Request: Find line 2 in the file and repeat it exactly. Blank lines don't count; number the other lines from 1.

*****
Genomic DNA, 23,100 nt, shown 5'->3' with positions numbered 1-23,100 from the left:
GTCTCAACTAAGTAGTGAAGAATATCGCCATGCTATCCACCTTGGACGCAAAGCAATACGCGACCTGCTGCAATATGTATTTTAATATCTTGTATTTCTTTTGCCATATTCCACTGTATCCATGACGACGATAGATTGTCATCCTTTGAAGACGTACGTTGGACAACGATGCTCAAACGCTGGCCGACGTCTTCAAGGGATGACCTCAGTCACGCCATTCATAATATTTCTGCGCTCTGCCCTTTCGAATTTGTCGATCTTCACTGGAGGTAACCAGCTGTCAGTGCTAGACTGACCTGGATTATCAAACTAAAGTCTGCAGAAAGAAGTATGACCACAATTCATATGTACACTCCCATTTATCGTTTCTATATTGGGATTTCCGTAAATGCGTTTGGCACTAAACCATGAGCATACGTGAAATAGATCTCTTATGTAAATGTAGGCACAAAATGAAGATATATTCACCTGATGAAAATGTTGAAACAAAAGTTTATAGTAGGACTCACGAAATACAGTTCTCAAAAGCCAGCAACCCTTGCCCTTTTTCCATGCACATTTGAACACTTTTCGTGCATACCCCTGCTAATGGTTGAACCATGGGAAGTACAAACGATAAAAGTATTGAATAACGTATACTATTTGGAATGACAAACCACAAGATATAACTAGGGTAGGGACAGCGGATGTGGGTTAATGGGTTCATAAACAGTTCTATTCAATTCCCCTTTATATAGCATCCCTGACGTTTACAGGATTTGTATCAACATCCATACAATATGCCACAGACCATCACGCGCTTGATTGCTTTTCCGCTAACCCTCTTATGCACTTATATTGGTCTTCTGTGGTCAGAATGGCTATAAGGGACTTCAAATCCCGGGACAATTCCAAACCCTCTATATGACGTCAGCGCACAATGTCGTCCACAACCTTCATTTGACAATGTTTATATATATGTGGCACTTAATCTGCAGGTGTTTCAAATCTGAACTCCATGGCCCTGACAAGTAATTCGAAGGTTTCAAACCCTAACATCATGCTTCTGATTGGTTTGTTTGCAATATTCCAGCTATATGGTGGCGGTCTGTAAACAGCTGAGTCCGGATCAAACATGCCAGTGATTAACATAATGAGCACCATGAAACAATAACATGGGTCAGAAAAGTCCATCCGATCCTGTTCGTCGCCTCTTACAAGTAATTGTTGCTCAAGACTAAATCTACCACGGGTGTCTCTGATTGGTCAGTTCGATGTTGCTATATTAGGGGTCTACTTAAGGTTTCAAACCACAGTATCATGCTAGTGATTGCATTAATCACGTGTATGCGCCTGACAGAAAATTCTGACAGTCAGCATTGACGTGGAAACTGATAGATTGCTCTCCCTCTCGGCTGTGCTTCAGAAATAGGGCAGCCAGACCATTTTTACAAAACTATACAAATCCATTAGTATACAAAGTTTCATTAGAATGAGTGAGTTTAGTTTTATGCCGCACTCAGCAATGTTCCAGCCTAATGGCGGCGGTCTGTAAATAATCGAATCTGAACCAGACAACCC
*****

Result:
GTCTCAACTAAGTAGTGAAGAATATCGCCATGCTATCCACCTTGGACGCAAAGCAATACGCGACCTGCTGCAATATGTATTTTAATATCTTGTATTTCTTTTGCCATATTCCACTGTATCCATGACGACGATAGATTGTCATCCTTTGAAGACGTACGTTGGACAACGATGCTCAAACGCTGGCCGACGTCTTCAAGGGATGACCTCAGTCACGCCATTCATAATATTTCTGCGCTCTGCCCTTTCGAATTTGTCGATCTTCACTGGAGGTAACCAGCTGTCAGTGCTAGACTGACCTGGATTATCAAACTAAAGTCTGCAGAAAGAAGTATGACCACAATTCATATGTACACTCCCATTTATCGTTTCTATATTGGGATTTCCGTAAATGCGTTTGGCACTAAACCATGAGCATACGTGAAATAGATCTCTTATGTAAATGTAGGCACAAAATGAAGATATATTCACCTGATGAAAATGTTGAAACAAAAGTTTATAGTAGGACTCACGAAATACAGTTCTCAAAAGCCAGCAACCCTTGCCCTTTTTCCATGCACATTTGAACACTTTTCGTGCATACCCCTGCTAATGGTTGAACCATGGGAAGTACAAACGATAAAAGTATTGAATAACGTATACTATTTGGAATGACAAACCACAAGATATAACTAGGGTAGGGACAGCGGATGTGGGTTAATGGGTTCATAAACAGTTCTATTCAATTCCCCTTTATATAGCATCCCTGACGTTTACAGGATTTGTATCAACATCCATACAATATGCCACAGACCATCACGCGCTTGATTGCTTTTCCGCTAACCCTCTTATGCACTTATATTGGTCTTCTGTGGTCAGAATGGCTATAAGGGACTTCAAATCCCGGGACAATTCCAAACCCTCTATATGACGTCAGCGCACAATGTCGTCCACAACCTTCATTTGACAATGTTTATATATATGTGGCACTTAATCTGCAGGTGTTTCAAATCTGAACTCCATGGCCCTGACAAGTAATTCGAAGGTTTCAAACCCTAACATCATGCTTCTGATTGGTTTGTTTGCAATATTCCAGCTATATGGTGGCGGTCTGTAAACAGCTGAGTCCGGATCAAACATGCCAGTGATTAACATAATGAGCACCATGAAACAATAACATGGGTCAGAAAAGTCCATCCGATCCTGTTCGTCGCCTCTTACAAGTAATTGTTGCTCAAGACTAAATCTACCACGGGTGTCTCTGATTGGTCAGTTCGATGTTGCTATATTAGGGGTCTACTTAAGGTTTCAAACCACAGTATCATGCTAGTGATTGCATTAATCACGTGTATGCGCCTGACAGAAAATTCTGACAGTCAGCATTGACGTGGAAACTGATAGATTGCTCTCCCTCTCGGCTGTGCTTCAGAAATAGGGCAGCCAGACCATTTTTACAAAACTATACAAATCCATTAGTATACAAAGTTTCATTAGAATGAGTGAGTTTAGTTTTATGCCGCACTCAGCAATGTTCCAGCCTAATGGCGGCGGTCTGTAAATAATCGAATCTGAACCAGACAACCC